simpleFoam: switch so second order fvSchemes

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 June 8, 2012, 05:04 #2 Member   fisch Join Date: Feb 2010 Posts: 97 Rep Power: 15 Hi, Maybe i don't get your question right, but in steady state calculations you will not see the error reduction by the order of accuracy of your schemes (because you're doing only more iterations and not refinement). Independent if it is first or second order.

 June 8, 2012, 13:43 #3 New Member   roberto putzu Join Date: Mar 2012 Posts: 9 Rep Power: 13 I quite agree with fisch, but still how can you pass the schemes to a second order? kind regards

June 10, 2012, 05:21
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Quote:
 Originally Posted by fisch Hi, Maybe i don't get your question right, but in steady state calculations you will not see the error reduction by the order of accuracy of your schemes (because you're doing only more iterations and not refinement). Independent if it is first or second order.
Thank you very much! Although it wasn't my primary question this is very interesting because it would even spare me to experiment with second order schemes. It would be nice if you could tell me why it doesn't matter at all in a steady state solution. Certainly derivations in time distinguish in a steady state solution. But since the divergence operator contains derivations in space, I thought that second order schemes would improve the accuracy. Why don't they?

PS: If anyone has any answer about the convergence problem it would still be interesting to know more about why my new gradSchemes don't work.

 June 11, 2012, 03:12 #5 Member   fisch Join Date: Feb 2010 Posts: 97 Rep Power: 15 Hi, in steadystate calculations the order of the used schemes are important, too. But you won't see this 2nd order behavior in the graphs you are plotting. If you want to see it you have to compare calculations on different refined meshes... For your problem with the gradScheme: Try the Gauss linear scheme.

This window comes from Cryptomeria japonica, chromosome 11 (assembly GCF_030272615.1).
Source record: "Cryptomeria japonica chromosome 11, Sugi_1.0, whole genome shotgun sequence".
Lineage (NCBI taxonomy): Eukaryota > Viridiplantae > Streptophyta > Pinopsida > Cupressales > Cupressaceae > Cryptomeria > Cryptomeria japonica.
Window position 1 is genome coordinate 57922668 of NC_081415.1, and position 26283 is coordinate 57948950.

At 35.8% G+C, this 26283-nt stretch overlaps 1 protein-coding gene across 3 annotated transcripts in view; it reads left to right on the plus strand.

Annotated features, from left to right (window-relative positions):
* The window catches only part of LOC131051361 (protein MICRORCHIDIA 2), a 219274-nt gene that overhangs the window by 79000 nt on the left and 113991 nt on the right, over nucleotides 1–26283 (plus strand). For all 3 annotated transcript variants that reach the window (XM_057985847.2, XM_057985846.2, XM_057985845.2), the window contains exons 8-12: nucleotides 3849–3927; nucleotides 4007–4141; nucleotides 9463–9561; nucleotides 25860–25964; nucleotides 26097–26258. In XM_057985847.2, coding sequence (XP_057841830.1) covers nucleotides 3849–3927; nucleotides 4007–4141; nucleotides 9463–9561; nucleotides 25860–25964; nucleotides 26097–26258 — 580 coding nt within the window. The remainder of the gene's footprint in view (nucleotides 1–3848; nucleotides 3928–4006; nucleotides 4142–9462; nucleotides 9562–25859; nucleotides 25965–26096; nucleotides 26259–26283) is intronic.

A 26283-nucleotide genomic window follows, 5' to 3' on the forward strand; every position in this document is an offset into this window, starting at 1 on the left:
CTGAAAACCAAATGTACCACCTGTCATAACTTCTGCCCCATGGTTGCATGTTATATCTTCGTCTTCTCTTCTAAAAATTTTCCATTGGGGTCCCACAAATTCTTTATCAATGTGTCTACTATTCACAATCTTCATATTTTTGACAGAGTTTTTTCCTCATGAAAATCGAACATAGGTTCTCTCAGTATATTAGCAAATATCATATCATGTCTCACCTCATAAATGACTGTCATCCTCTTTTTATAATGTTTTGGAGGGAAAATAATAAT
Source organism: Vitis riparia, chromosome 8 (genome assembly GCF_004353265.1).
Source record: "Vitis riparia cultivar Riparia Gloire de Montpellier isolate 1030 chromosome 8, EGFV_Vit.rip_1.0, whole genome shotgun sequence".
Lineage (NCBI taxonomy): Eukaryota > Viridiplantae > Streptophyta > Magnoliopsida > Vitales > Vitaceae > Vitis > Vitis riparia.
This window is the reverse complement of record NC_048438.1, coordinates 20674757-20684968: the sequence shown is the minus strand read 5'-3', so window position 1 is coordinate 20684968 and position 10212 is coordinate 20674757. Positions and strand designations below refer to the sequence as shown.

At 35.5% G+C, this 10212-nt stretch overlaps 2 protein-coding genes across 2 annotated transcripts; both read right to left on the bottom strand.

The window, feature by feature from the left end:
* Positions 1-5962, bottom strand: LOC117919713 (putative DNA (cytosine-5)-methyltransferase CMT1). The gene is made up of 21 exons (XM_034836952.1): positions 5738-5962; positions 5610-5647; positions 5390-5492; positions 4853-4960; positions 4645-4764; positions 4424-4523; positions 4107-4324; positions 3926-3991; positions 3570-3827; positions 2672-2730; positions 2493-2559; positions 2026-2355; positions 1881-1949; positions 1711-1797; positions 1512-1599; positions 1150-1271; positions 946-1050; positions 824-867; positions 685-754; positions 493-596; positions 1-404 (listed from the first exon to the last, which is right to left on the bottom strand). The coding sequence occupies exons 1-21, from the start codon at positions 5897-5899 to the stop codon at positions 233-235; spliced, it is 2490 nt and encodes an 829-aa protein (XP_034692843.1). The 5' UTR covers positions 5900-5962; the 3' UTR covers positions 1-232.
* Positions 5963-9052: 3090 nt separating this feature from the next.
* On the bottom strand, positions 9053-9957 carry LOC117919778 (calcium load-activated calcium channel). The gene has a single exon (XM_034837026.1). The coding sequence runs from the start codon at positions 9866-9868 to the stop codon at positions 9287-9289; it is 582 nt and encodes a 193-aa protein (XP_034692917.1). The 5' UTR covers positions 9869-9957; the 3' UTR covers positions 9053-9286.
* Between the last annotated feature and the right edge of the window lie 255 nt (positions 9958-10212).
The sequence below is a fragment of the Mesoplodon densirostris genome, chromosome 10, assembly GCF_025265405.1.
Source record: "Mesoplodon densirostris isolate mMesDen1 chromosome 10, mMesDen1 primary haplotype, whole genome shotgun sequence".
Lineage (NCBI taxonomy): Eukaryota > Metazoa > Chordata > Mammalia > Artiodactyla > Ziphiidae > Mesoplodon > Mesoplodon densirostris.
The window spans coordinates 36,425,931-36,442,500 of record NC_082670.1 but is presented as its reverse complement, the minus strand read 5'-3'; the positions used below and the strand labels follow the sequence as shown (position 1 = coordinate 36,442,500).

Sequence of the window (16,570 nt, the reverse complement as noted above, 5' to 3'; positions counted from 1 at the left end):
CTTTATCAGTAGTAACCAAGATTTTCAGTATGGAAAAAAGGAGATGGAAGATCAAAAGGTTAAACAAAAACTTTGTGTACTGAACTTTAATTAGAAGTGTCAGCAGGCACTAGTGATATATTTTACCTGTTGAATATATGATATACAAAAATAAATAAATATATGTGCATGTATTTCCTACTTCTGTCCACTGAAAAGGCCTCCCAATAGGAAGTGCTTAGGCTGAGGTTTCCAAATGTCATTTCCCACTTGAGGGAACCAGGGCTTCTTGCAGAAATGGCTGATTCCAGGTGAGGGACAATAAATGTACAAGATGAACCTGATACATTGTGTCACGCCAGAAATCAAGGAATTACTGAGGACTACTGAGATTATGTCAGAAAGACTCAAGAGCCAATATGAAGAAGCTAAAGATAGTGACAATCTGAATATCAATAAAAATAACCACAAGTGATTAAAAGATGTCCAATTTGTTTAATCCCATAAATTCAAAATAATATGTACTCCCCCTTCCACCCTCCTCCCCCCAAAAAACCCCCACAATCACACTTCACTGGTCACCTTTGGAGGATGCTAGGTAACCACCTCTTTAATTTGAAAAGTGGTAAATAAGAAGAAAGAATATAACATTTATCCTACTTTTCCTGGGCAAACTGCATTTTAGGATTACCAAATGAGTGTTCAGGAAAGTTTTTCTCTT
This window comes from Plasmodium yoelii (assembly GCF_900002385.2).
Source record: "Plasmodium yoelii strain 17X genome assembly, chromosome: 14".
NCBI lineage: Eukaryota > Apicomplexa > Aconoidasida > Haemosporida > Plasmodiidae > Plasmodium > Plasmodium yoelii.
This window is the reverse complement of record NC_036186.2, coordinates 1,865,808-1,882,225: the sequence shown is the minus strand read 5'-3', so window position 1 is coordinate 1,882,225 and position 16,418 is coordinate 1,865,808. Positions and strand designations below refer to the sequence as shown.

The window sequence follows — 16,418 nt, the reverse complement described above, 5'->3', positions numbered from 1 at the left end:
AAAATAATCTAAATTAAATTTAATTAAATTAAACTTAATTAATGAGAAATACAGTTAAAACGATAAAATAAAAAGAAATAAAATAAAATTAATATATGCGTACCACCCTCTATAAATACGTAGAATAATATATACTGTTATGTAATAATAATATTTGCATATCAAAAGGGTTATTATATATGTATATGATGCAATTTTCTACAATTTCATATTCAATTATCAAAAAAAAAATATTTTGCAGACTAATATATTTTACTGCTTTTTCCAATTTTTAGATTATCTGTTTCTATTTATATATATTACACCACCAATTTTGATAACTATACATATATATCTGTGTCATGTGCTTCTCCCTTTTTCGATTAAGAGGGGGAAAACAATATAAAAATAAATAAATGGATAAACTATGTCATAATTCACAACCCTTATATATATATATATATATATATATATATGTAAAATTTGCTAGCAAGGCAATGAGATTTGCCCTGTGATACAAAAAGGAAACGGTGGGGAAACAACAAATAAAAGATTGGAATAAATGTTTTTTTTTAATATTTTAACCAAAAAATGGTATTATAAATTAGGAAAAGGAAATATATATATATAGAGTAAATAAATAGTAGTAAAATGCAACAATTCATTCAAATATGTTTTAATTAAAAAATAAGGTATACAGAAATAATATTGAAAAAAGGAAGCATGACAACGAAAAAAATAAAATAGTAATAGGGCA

June 11, 2012, 10:04 #6 New Member   Join Date: Oct 2011 Posts: 19 Rep Power: 13 Okay thanks, I'll try Gauss linear now. I know that I won't see the different results in the convergence, I'm just trying to get a well converging calculation. Before i don't get any, i think it wouldn't make sense to compare the calculations (first/second order on the same Mesh) in detail. I'm a bit confused by your statement about the second order schemes. First you say it is independent if it is first/second order. Then you say I might see differences on refined meshes. Do you mean differences in convergence or the result? Would you agree, that if I'll be able to configure a converging second order calculation (as I tried), there could be some improvement/differences in the Solution of the field variables compared to a first order calculation on the same Mesh? Thanks for taking your time! okroud

 June 11, 2012, 14:19 #7 New Member   roberto putzu Join Date: Mar 2012 Posts: 9 Rep Power: 13 Hi, The effect of using a first or a second order scheme is not visible from the residuals (your plots). Nevertheless, the results change. Forgive me for making it very simple: In first order schemes you only use two cells in order to determine a derivative. In second order schemes, you use three cells. Therefore, usually second order schemes are more accurately predicting gradients than first order schemes ("better" solution). Let us say that in steady state you just "converge to a less accurate solution" and you cannot see it from the residuals. Just pay attention to one thing: in physics nothing is given for free: you pay the bigger accuracy with lower stability. Higher order schemes are usually more unstable than lower order schemes and are more likely to diverge kind regards fisch, arvindpj and ArturM like this.